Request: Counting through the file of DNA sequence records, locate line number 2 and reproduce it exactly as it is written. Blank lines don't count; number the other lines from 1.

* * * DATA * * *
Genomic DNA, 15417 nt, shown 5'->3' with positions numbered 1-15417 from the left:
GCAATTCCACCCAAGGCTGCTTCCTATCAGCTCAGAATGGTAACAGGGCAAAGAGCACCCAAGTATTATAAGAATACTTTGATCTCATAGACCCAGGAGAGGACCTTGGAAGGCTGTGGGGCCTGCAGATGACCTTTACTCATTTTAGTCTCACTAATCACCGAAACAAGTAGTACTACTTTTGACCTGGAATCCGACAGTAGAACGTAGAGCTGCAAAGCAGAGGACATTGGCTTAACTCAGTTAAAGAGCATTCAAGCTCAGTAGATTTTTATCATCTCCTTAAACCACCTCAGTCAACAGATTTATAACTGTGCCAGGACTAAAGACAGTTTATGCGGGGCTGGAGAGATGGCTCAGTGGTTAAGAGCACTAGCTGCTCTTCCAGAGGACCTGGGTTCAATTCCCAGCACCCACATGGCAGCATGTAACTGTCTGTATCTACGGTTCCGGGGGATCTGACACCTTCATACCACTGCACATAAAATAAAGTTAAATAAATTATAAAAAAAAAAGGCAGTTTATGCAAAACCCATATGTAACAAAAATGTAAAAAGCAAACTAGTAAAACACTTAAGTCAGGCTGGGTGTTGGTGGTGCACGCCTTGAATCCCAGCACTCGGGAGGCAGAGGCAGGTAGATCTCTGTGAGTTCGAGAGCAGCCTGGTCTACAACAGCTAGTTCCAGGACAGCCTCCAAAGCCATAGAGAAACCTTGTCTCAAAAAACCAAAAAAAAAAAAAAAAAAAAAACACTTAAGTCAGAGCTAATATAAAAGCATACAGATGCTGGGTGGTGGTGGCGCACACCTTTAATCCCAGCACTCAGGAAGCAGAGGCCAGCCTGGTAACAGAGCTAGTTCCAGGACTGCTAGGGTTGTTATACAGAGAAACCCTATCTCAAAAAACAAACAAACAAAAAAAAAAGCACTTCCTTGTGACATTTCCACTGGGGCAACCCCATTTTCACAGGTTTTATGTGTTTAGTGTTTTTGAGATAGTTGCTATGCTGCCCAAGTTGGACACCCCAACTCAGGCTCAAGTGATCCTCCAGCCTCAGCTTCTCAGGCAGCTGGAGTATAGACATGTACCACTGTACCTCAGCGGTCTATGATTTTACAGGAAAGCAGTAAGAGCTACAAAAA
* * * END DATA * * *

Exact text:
GCAATTCCACCCAAGGCTGCTTCCTATCAGCTCAGAATGGTAACAGGGCAAAGAGCACCCAAGTATTATAAGAATACTTTGATCTCATAGACCCAGGAGAGGACCTTGGAAGGCTGTGGGGCCTGCAGATGACCTTTACTCATTTTAGTCTCACTAATCACCGAAACAAGTAGTACTACTTTTGACCTGGAATCCGACAGTAGAACGTAGAGCTGCAAAGCAGAGGACATTGGCTTAACTCAGTTAAAGAGCATTCAAGCTCAGTAGATTTTTATCATCTCCTTAAACCACCTCAGTCAACAGATTTATAACTGTGCCAGGACTAAAGACAGTTTATGCGGGGCTGGAGAGATGGCTCAGTGGTTAAGAGCACTAGCTGCTCTTCCAGAGGACCTGGGTTCAATTCCCAGCACCCACATGGCAGCATGTAACTGTCTGTATCTACGGTTCCGGGGGATCTGACACCTTCATACCACTGCACATAAAATAAAGTTAAATAAATTATAAAAAAAAAAGGCAGTTTATGCAAAACCCATATGTAACAAAAATGTAAAAAGCAAACTAGTAAAACACTTAAGTCAGGCTGGGTGTTGGTGGTGCACGCCTTGAATCCCAGCACTCGGGAGGCAGAGGCAGGTAGATCTCTGTGAGTTCGAGAGCAGCCTGGTCTACAACAGCTAGTTCCAGGACAGCCTCCAAAGCCATAGAGAAACCTTGTCTCAAAAAACCAAAAAAAAAAAAAAAAAAAAAACACTTAAGTCAGAGCTAATATAAAAGCATACAGATGCTGGGTGGTGGTGGCGCACACCTTTAATCCCAGCACTCAGGAAGCAGAGGCCAGCCTGGTAACAGAGCTAGTTCCAGGACTGCTAGGGTTGTTATACAGAGAAACCCTATCTCAAAAAACAAACAAACAAAAAAAAAAGCACTTCCTTGTGACATTTCCACTGGGGCAACCCCATTTTCACAGGTTTTATGTGTTTAGTGTTTTTGAGATAGTTGCTATGCTGCCCAAGTTGGACACCCCAACTCAGGCTCAAGTGATCCTCCAGCCTCAGCTTCTCAGGCAGCTGGAGTATAGACATGTACCACTGTACCTCAGCGGTCTATGATTTTACAGGAAAGCAGTAAGAGCTACAAAAA